In Jamaica, chicken is considered to be the most widely produced and consumed meat protein, five times more than beef and 10 times more than pork. Over the period 1998 – 2002, Jamaica's local poultry production yielded approximately 380 M kg with a monetary value of nearly $90 billion [8]. Chicken farms are widely distributed throughout the island with the majority being located on the south coast and large commercial operations accounting for 65–70% of total broiler production [8]. Thus, the high consumption of chicken meat warrants great care in safeguarding the industry against threatening factors.

At slaughter, resistant strains from the gut may contaminate poultry carcasses and as a result poultry meats are often associated with multiresistant E. coli [9-11]; likewise eggs become contaminated during laying [12]. Hence, antimicrobial resistant faecal E. coli from poultry can infect humans both directly and via food. Although rare, these resistant bacteria may colonize the human intestinal tract and may also contribute resistance genes to human endogenous flora.

However, the mechanism of spread of antibiotic resistance from food animals to humans remains controversial. Colonization of the intestinal tract with resistant E. coli from chicken has been shown in human volunteers [13] and there is historical evidence that animals are a reservoir for E. coli found in humans [14]. Further, spread of antibiotic resistance plasmids in E. coli from chickens to human handlers [15,16] or of antibiotic-resistant microorganisms from poultry to humans in various countries [13,17-19] has been reported. Resistance has been found in organisms common to both humans and animals, such as Salmonella spp., Campylobacter spp. and enterococci among others [20]. Due to the intricate balance of microflora of different habitats within the ecosystem, the transfer of resistance genes among bacteria occupying different habitats has the potential to occur frequently. Resistance genes may be transferred vertically among bacteria of different genera and families [21] or horizontally among different bacterial species within the same genus or family [22,23].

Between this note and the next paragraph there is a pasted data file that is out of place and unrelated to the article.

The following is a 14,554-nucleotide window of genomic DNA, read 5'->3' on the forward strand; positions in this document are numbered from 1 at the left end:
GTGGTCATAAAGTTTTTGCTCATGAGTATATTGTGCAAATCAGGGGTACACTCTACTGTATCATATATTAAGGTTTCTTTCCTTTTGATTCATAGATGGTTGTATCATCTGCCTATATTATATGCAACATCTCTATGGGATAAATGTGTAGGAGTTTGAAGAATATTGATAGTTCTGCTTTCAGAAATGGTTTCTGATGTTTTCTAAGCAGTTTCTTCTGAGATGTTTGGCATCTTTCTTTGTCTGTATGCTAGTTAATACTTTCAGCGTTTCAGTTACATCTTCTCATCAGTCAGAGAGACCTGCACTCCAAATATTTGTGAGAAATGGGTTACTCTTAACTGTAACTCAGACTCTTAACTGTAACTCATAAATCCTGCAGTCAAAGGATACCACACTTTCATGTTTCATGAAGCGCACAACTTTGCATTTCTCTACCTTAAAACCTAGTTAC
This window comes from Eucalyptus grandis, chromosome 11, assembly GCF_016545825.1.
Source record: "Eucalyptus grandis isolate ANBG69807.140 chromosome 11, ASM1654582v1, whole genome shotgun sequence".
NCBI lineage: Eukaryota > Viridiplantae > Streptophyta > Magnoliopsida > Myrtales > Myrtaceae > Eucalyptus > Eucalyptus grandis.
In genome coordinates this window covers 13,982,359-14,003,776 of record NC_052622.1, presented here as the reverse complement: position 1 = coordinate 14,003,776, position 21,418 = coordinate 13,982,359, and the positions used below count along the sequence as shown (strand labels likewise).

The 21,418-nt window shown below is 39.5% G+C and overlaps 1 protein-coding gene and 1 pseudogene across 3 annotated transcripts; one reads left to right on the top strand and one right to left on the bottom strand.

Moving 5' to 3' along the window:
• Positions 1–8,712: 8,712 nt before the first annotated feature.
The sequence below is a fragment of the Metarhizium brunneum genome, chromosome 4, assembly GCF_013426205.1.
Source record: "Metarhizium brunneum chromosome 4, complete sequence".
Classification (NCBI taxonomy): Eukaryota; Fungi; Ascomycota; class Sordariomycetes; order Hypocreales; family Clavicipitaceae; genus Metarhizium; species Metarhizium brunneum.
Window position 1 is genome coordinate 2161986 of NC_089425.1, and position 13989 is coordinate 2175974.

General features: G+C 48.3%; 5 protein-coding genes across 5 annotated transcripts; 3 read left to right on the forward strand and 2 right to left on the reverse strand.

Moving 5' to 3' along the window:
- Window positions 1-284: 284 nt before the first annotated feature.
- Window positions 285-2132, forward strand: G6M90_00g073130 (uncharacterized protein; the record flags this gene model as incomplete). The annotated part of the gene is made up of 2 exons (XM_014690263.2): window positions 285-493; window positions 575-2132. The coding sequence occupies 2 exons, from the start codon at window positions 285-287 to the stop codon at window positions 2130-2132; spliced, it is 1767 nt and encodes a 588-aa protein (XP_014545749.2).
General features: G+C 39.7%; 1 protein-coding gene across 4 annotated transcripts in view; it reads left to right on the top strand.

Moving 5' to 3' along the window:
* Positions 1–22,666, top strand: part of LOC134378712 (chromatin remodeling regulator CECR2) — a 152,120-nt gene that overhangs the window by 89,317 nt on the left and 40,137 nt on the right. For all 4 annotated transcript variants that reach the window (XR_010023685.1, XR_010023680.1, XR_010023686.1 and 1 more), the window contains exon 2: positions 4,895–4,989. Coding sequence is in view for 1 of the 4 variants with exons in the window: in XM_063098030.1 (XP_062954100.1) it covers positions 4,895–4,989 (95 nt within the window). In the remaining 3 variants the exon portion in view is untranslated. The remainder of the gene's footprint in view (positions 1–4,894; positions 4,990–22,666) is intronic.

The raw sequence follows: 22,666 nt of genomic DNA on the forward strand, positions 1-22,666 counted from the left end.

Molecular tools have been used to correlate animal associated pathogens with similar pathogens affecting humans and to clearly demonstrate transferable resistant genes carried by plasmids common to both animals and humans [2,21,24,25]. The possibility for transfer of antibiotic resistance genes among humans, animals and the environment [22] is a direct threat to public health. This threat prompts ongoing research into emerging resistance mechanisms, novel approaches to antimicrobial efficacy and stringent control measures in the prudent use of antimicrobials in animal and human medicine. As the possibility of transfer of tetracycline-resistant bacteria from animals to humans is controversial, tetracycline-resistant E. coli isolates from poultry and humans sources were analysed for plasmid diversity and the presence of specific genes associated with tetracycline resistance.

The aim of this study was to investigate the prevalence and genetic basis of tetracycline resistance in commensal E. coli strains isolated from healthy broiler chickens and compare these data with isolates obtained from hospitalized patients.

Results

Antimicrobial susceptibility